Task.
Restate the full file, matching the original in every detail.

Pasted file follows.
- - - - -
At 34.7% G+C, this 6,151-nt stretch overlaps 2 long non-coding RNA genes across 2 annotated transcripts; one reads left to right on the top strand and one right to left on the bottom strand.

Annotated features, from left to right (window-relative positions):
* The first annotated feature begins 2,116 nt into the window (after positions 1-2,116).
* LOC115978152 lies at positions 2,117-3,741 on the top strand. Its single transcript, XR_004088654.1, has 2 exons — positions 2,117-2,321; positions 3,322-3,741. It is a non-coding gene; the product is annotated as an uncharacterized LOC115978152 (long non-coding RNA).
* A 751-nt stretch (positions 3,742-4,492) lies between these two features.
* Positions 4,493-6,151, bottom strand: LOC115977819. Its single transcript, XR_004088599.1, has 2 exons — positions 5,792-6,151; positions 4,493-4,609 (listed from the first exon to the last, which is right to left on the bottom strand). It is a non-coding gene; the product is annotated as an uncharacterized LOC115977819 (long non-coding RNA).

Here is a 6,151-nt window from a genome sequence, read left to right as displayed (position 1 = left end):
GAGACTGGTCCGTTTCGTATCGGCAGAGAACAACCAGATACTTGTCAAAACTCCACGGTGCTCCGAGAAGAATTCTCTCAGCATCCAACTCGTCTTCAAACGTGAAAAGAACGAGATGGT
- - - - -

At 34.7% G+C, this 6,151-nt stretch overlaps 2 long non-coding RNA genes across 2 annotated transcripts; one reads left to right on the top strand and one right to left on the bottom strand.

Annotated features, from left to right (window-relative positions):
* The first annotated feature begins 2,116 nt into the window (after positions 1-2,116).
* LOC115978152 lies at positions 2,117-3,741 on the top strand. Its single transcript, XR_004088654.1, has 2 exons — positions 2,117-2,321; positions 3,322-3,741. It is a non-coding gene; the product is annotated as an uncharacterized LOC115978152 (long non-coding RNA).
* A 751-nt stretch (positions 3,742-4,492) lies between these two features.
* Positions 4,493-6,151, bottom strand: LOC115977819. Its single transcript, XR_004088599.1, has 2 exons — positions 5,792-6,151; positions 4,493-4,609 (listed from the first exon to the last, which is right to left on the bottom strand). It is a non-coding gene; the product is annotated as an uncharacterized LOC115977819 (long non-coding RNA).

Here is a 6,151-nt window from a genome sequence, read left to right as displayed (position 1 = left end):
GAGACTGGTCCGTTTCGTATCGGCAGAGAACAACCAGATACTTGTCAAAACTCCACGGTGCTCCGAGAAGAATTCTCTCAGCATCCAACTCGTCTTCAAACGTGAAAAGAACGAGATGGT